Previous reports, including the LTFF Report, OII Scruggs Report and Tulsa’s Future III Report cite early-stage capital as one of the primary hurdles facing Tulsa startups. This hurdle is common in many cities, but Tulsa currently falls behind its peers. According to the Tulsa’s Future III report, in 2014 only 13% of Oklahoma’s total $2.3 million venture capital investments in the state went to a Tulsa startup. Tulsa is receiving less than its share of venture capital funds in the state, and the state of Oklahoma has fewer venture capital dollars than Missouri, Kansas, Kentucky, and Indiana by approximately $14 million dollars. Texas, our neighbor to the south, dedicated $350 million to venture capital.

Tulsa’s early-stage capital market saw little improvement in 2015. In this year’s survey, early stage investment was cited as the foremost obstacle preventing Tulsa from advancing as an entrepreneurial community. Twenty-five percent of the entrepreneurs surveyed this year attempted to raise outside capital, but less than half of those were successful. Not one of the successful respondents raised money from Tulsa-area venture capital firms. According to the survey, most startup financing occurs through friends and family rounds with less than $50,000 raised or large, growth rounds of $1,000,000 or more raised through private equity.

Tulsa should create a dedicated investor education series and a separate entrepreneur education series about early-stage investing. Much of the disconnect is due to unrealistic expectations for both the investor and the entrepreneur. For investors, the education should cover the similarities and differences between oil & gas investing and early-stage technology investing as well as current trends in early-stage financing structures. For entrepreneurs, education should cover when entrepreneurs should begin looking for venture capital funds, what investors look for and how to pitch them appropriately. This educational series will also increase the connections between investors and entrepreneurs, leading to more deal potential.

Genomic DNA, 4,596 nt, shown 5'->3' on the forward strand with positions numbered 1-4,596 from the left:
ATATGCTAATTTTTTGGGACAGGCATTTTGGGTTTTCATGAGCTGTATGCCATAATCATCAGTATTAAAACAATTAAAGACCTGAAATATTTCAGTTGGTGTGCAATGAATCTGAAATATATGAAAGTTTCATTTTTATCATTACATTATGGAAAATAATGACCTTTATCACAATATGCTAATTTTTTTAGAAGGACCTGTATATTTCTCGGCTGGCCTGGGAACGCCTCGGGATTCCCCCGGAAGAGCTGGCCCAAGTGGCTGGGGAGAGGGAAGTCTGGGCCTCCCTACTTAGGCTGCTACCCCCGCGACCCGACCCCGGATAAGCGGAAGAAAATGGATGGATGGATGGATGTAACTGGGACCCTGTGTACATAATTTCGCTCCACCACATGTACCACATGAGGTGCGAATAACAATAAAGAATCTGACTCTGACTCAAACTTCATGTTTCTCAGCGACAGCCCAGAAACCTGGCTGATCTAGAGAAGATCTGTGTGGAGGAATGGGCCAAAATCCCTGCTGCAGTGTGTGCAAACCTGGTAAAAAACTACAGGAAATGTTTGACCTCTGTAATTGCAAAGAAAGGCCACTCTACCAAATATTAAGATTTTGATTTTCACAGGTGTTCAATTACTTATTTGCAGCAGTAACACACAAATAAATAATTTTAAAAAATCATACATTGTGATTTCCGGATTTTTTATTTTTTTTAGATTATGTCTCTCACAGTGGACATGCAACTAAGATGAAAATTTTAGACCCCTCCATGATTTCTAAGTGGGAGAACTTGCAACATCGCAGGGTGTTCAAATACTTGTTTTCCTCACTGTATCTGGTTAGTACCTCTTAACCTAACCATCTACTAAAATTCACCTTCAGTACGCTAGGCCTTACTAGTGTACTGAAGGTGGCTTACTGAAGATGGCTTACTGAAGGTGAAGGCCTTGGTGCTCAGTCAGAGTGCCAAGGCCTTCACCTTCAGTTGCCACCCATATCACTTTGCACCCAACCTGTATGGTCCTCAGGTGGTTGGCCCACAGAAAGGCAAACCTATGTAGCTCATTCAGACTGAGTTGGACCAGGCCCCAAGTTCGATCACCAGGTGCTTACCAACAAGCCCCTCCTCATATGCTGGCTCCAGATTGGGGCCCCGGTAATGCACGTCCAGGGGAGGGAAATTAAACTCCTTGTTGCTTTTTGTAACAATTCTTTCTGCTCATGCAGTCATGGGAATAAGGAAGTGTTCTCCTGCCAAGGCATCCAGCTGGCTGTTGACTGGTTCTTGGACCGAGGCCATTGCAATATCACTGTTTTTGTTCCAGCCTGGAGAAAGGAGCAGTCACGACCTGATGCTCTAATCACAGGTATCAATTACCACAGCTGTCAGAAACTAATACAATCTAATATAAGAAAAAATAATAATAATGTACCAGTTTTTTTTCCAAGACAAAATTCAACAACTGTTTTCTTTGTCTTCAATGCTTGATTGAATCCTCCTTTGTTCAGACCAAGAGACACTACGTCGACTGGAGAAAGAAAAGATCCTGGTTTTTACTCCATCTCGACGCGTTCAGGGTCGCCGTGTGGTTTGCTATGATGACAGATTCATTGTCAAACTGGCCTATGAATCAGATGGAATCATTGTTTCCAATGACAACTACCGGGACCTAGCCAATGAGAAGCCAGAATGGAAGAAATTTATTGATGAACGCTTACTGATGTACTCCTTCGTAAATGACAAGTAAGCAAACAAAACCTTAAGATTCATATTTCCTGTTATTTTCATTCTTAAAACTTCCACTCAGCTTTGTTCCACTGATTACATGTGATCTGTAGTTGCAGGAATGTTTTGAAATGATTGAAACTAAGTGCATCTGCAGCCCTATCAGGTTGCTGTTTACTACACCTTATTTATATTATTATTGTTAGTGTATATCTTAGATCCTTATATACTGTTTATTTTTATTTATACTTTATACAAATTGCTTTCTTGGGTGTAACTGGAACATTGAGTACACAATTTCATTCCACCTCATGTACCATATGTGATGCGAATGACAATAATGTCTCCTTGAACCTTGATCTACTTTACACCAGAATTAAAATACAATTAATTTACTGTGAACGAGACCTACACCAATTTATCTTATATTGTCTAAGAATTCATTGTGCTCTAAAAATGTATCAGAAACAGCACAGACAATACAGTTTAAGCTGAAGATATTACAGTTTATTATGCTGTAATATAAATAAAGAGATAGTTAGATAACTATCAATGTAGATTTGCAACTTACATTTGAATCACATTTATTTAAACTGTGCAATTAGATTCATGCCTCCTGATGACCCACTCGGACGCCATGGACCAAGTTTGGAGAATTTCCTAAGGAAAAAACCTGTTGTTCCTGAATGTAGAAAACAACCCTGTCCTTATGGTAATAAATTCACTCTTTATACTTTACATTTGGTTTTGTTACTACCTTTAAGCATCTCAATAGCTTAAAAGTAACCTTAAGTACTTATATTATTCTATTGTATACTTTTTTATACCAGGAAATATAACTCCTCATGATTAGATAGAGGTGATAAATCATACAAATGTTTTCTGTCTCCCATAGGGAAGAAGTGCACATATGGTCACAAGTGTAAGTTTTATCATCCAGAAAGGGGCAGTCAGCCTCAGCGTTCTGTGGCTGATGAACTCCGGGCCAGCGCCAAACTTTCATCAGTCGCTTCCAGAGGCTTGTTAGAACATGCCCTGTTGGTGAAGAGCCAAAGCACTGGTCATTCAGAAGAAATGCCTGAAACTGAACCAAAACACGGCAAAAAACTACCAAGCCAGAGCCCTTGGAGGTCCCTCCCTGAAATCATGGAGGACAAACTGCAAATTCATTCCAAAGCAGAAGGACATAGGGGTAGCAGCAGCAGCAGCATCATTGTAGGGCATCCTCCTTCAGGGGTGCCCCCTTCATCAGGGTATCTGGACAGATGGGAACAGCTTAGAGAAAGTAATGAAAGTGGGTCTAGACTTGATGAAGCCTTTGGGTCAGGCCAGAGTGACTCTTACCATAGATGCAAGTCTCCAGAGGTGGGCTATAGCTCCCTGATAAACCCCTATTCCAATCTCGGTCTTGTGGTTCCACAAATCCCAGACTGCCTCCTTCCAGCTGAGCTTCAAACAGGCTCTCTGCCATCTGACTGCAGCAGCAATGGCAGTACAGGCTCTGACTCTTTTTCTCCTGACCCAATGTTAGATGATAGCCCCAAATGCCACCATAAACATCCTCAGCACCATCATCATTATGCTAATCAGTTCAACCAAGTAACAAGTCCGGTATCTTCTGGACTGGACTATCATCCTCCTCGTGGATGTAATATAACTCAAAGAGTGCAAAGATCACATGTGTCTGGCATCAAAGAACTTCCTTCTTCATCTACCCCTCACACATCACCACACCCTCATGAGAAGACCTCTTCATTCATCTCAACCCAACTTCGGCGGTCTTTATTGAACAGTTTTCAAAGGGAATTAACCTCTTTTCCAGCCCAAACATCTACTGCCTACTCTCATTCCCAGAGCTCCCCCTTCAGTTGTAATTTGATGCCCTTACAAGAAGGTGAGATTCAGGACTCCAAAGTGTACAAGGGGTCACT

Both individual and institutional investors as well as entrepreneurs in Tulsa should engage the broader investment market through platforms like AngelList, an online portal for raising early-stage capital. Additionally, the recent SEC passing of the Jobs Act allows startups to raise equity investment from non-accredited investors, those earning less than $200,000 per year. Though it will take some time for these changes to take effect, they have the potential to greatly increase the access to capital for startups.

Tulsa should work to have establish programs whose mission is to partner entrepreneurs with the appropriate funding be it from venture capital, angel investors or equity crowdfunding. VentureWell recently received a grant from Kansas City based Kauffman Foundation for their Accelerating Startup Partnership and Investment Readiness (ASPIRE) program which “supports the development of hardware innovations and the ventures that bring those products to market.” Programs like this that focus not only on the development of the product, but also the funding of the development, would fill an important gap that exists in our entrepreneurial ecosystem today.

The 2014 State of Entrepreneurship Report recommended that in 2015 Tulsa should “train entrepreneurs and investors to reduce the misalignment in the financing.” Unfortunately this year not much if any progress was made towards achieving this goal as we still see a large disconnect between entrepreneur and investor. Educating both parties about start-up investment will remain a goal for 2016.

Access to Markets